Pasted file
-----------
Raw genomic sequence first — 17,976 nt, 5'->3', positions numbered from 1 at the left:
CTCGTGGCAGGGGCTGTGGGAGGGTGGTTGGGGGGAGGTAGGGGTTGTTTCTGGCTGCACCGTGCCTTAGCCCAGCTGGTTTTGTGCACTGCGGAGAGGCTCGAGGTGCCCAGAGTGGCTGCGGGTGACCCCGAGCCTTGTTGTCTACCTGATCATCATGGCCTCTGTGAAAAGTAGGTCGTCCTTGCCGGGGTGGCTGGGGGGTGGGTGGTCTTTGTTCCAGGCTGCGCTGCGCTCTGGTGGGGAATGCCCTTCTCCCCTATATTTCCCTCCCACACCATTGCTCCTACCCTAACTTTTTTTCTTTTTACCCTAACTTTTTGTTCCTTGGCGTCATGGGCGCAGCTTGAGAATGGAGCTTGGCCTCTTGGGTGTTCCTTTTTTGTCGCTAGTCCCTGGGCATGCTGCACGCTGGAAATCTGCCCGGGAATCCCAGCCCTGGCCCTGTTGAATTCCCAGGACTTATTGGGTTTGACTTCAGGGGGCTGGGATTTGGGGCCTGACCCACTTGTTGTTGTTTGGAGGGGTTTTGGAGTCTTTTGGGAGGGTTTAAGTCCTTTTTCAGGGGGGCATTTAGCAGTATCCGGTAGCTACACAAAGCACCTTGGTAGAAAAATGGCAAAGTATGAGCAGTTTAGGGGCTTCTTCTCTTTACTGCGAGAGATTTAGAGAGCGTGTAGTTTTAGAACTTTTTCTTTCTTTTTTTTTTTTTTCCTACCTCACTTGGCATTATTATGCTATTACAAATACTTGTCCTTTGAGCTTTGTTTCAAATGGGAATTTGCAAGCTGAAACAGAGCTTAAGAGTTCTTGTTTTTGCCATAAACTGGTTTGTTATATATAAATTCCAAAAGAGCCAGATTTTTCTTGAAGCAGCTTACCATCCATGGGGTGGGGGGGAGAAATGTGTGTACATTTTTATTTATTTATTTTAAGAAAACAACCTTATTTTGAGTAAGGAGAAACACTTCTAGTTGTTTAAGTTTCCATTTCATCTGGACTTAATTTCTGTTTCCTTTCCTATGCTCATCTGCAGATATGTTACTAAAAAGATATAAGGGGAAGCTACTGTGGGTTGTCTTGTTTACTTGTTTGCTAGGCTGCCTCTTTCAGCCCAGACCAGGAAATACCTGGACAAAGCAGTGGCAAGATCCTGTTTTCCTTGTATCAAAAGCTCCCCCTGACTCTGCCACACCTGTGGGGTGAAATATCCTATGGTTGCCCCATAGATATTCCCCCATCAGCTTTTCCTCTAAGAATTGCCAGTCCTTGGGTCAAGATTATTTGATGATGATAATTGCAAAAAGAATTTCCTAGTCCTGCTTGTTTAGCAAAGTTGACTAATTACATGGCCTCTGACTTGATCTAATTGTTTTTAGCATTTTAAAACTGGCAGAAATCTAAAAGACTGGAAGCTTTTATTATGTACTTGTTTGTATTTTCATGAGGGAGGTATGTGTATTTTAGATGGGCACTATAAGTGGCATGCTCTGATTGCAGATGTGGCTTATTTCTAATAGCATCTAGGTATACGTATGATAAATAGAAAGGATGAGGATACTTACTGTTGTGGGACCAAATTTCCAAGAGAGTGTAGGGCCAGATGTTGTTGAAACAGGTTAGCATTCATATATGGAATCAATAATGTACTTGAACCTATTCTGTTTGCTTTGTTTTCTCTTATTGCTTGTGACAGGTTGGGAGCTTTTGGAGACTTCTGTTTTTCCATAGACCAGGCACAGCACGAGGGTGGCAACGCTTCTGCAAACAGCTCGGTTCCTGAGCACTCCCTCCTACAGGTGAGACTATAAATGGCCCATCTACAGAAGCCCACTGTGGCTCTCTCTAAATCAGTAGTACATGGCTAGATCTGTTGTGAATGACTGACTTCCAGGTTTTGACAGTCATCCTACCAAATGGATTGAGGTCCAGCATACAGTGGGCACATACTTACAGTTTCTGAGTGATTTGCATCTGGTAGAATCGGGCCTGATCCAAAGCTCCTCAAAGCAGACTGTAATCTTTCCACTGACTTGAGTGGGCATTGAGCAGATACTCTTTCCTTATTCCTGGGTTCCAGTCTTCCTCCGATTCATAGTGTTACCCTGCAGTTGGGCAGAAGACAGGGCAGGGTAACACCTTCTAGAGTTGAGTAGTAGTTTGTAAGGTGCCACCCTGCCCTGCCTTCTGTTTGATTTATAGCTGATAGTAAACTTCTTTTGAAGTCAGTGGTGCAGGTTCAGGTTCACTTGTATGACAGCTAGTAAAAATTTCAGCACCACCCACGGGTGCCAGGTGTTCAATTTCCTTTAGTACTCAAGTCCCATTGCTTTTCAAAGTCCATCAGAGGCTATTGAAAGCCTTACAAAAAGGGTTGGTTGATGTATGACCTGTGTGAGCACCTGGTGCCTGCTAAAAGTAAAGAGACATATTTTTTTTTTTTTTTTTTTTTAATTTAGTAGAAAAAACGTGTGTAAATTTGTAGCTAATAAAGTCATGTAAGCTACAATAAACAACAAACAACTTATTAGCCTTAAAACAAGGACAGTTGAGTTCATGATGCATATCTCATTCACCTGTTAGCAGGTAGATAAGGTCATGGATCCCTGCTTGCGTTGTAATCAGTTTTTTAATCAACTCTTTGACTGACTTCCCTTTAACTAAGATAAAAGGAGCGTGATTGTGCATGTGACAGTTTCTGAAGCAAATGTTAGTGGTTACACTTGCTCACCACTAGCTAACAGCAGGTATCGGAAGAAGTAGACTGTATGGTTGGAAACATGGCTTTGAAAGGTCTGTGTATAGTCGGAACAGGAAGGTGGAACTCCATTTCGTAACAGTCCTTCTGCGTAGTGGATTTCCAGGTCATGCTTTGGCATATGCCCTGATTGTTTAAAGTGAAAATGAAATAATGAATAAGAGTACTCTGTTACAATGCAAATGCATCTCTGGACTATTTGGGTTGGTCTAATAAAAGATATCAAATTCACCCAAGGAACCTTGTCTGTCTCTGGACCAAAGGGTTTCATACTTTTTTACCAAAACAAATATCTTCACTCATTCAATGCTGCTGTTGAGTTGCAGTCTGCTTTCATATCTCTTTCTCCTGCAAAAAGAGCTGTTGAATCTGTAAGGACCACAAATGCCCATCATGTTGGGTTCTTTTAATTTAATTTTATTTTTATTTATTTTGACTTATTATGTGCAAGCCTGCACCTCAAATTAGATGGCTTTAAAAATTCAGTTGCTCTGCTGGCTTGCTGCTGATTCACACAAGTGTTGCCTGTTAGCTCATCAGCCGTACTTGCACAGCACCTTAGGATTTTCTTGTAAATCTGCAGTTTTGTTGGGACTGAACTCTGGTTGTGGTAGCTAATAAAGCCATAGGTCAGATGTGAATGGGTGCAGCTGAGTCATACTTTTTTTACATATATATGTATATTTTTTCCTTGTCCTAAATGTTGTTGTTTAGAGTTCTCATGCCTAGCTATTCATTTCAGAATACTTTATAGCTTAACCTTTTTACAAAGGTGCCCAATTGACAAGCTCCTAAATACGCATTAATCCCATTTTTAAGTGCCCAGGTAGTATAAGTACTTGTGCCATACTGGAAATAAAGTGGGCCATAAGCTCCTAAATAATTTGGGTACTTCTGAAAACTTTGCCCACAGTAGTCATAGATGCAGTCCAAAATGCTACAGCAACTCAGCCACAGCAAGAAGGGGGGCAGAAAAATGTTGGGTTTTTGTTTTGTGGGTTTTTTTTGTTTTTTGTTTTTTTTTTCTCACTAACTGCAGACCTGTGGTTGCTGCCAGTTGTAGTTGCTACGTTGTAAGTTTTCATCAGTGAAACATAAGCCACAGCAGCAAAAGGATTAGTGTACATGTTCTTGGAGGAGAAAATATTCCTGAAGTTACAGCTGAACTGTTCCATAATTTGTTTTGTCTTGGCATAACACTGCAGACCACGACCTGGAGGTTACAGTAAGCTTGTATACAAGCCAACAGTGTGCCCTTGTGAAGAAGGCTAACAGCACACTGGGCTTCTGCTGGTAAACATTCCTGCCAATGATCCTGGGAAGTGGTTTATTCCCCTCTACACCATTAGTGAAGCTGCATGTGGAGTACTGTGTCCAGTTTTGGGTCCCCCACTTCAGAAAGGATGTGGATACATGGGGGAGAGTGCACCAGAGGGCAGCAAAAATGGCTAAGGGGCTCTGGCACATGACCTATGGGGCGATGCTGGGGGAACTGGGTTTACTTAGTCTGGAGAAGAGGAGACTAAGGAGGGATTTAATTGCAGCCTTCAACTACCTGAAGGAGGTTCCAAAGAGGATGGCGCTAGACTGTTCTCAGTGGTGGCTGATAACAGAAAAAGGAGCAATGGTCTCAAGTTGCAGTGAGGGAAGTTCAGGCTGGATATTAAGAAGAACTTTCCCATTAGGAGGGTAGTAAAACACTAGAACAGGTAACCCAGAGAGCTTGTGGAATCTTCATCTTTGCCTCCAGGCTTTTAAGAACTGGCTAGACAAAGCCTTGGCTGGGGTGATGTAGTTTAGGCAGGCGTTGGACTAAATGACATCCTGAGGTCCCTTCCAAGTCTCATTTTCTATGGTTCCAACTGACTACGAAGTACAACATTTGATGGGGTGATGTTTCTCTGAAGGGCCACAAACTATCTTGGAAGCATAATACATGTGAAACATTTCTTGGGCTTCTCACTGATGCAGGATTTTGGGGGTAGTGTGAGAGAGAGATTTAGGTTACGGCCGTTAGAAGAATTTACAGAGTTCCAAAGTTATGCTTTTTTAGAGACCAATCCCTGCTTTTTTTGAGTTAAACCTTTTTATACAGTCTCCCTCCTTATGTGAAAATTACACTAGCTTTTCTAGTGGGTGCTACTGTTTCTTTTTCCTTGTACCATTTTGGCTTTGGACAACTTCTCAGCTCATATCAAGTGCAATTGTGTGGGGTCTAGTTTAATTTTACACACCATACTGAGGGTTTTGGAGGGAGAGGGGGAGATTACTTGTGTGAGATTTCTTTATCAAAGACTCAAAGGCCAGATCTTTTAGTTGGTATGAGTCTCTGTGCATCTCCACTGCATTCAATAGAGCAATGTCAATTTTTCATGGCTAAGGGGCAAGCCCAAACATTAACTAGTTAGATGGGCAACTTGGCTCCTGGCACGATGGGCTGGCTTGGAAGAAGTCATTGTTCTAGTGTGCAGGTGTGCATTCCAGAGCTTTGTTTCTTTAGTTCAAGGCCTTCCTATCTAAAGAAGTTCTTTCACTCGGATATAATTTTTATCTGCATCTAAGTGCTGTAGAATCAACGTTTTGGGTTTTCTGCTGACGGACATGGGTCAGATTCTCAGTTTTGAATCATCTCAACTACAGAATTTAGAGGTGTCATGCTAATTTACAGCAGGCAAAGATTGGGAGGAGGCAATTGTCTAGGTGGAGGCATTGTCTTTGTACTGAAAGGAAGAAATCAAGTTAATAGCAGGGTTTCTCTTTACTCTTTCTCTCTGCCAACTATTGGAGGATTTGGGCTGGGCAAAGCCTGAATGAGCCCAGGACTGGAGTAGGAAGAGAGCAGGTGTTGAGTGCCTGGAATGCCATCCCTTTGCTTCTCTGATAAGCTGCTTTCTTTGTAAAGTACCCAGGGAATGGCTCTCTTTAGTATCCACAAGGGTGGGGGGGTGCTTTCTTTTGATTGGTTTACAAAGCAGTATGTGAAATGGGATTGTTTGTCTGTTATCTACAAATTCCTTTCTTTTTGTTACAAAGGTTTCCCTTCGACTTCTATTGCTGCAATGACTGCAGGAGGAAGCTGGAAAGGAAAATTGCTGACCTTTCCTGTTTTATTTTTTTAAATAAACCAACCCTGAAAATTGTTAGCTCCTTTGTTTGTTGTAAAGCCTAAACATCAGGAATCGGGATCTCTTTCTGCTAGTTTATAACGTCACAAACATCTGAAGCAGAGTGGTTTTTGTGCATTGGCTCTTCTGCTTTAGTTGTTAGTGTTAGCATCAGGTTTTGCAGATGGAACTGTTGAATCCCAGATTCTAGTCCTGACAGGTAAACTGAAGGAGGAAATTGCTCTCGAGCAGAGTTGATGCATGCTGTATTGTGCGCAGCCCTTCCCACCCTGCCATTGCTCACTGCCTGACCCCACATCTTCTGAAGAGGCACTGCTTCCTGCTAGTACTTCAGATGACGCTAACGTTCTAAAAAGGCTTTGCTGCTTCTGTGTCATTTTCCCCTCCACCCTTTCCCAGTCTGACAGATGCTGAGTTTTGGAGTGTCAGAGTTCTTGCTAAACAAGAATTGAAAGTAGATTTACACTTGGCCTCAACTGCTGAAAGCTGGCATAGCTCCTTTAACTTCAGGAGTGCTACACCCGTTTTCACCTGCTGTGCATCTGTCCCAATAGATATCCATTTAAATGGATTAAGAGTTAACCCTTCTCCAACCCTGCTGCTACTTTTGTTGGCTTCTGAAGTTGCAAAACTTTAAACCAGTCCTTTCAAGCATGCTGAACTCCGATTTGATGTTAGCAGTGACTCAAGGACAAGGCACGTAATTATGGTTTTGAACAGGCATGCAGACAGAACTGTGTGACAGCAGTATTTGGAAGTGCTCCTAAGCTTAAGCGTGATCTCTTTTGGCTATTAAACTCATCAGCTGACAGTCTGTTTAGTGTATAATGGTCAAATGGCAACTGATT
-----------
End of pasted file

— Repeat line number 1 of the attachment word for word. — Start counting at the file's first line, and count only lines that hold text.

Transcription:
Raw genomic sequence first — 17,976 nt, 5'->3', positions numbered from 1 at the left: